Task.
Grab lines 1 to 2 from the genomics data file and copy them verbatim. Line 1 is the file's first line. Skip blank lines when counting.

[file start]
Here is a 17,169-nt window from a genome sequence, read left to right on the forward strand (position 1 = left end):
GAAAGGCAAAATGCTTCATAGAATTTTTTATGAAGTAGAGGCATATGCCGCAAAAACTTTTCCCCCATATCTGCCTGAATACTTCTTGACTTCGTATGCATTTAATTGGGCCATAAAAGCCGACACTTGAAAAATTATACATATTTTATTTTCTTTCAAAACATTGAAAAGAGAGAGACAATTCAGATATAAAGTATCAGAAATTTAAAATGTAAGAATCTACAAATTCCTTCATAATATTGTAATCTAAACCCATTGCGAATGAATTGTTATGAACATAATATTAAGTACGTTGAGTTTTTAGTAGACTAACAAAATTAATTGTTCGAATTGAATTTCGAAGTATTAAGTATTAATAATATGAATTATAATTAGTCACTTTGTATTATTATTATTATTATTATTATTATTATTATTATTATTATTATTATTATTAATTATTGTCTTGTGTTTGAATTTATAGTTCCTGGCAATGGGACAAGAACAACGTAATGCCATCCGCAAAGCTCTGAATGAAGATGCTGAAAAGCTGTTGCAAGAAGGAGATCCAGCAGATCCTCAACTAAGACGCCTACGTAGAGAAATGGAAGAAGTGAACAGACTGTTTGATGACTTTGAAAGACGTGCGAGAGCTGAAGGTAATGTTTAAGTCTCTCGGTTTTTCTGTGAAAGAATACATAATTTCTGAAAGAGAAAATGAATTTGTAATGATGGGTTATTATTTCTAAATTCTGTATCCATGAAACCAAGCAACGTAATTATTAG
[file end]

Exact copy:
Here is a 17,169-nt window from a genome sequence, read left to right on the forward strand (position 1 = left end):
GAAAGGCAAAATGCTTCATAGAATTTTTTATGAAGTAGAGGCATATGCCGCAAAAACTTTTCCCCCATATCTGCCTGAATACTTCTTGACTTCGTATGCATTTAATTGGGCCATAAAAGCCGACACTTGAAAAATTATACATATTTTATTTTCTTTCAAAACATTGAAAAGAGAGAGACAATTCAGATATAAAGTATCAGAAATTTAAAATGTAAGAATCTACAAATTCCTTCATAATATTGTAATCTAAACCCATTGCGAATGAATTGTTATGAACATAATATTAAGTACGTTGAGTTTTTAGTAGACTAACAAAATTAATTGTTCGAATTGAATTTCGAAGTATTAAGTATTAATAATATGAATTATAATTAGTCACTTTGTATTATTATTATTATTATTATTATTATTATTATTATTATTATTATTATTATTAATTATTGTCTTGTGTTTGAATTTATAGTTCCTGGCAATGGGACAAGAACAACGTAATGCCATCCGCAAAGCTCTGAATGAAGATGCTGAAAAGCTGTTGCAAGAAGGAGATCCAGCAGATCCTCAACTAAGACGCCTACGTAGAGAAATGGAAGAAGTGAACAGACTGTTTGATGACTTTGAAAGACGTGCGAGAGCTGAAGGTAATGTTTAAGTCTCTCGGTTTTTCTGTGAAAGAATACATAATTTCTGAAAGAGAAAATGAATTTGTAATGATGGGTTATTATTTCTAAATTCTGTATCCATGAAACCAAGCAACGTAATTATTAG